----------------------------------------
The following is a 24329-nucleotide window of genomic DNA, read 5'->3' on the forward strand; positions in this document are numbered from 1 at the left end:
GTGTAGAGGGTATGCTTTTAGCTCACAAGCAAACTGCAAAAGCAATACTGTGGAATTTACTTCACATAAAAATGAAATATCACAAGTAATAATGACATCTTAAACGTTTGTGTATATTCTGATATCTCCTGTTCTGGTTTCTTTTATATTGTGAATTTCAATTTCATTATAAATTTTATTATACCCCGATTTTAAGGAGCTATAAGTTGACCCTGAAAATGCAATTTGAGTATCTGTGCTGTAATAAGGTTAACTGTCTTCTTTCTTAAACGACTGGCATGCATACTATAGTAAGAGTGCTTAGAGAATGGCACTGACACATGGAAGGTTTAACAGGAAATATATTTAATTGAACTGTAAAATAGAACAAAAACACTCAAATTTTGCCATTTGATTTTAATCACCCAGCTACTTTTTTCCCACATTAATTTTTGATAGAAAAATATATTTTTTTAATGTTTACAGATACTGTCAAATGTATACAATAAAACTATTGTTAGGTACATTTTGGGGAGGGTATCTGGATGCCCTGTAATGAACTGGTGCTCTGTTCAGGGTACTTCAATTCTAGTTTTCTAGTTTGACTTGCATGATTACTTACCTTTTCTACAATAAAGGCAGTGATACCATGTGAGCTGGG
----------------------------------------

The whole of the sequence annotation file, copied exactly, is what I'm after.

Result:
The following is a 24329-nucleotide window of genomic DNA, read 5'->3' on the forward strand; positions in this document are numbered from 1 at the left end:
GTGTAGAGGGTATGCTTTTAGCTCACAAGCAAACTGCAAAAGCAATACTGTGGAATTTACTTCACATAAAAATGAAATATCACAAGTAATAATGACATCTTAAACGTTTGTGTATATTCTGATATCTCCTGTTCTGGTTTCTTTTATATTGTGAATTTCAATTTCATTATAAATTTTATTATACCCCGATTTTAAGGAGCTATAAGTTGACCCTGAAAATGCAATTTGAGTATCTGTGCTGTAATAAGGTTAACTGTCTTCTTTCTTAAACGACTGGCATGCATACTATAGTAAGAGTGCTTAGAGAATGGCACTGACACATGGAAGGTTTAACAGGAAATATATTTAATTGAACTGTAAAATAGAACAAAAACACTCAAATTTTGCCATTTGATTTTAATCACCCAGCTACTTTTTTCCCACATTAATTTTTGATAGAAAAATATATTTTTTTAATGTTTACAGATACTGTCAAATGTATACAATAAAACTATTGTTAGGTACATTTTGGGGAGGGTATCTGGATGCCCTGTAATGAACTGGTGCTCTGTTCAGGGTACTTCAATTCTAGTTTTCTAGTTTGACTTGCATGATTACTTACCTTTTCTACAATAAAGGCAGTGATACCATGTGAGCTGGG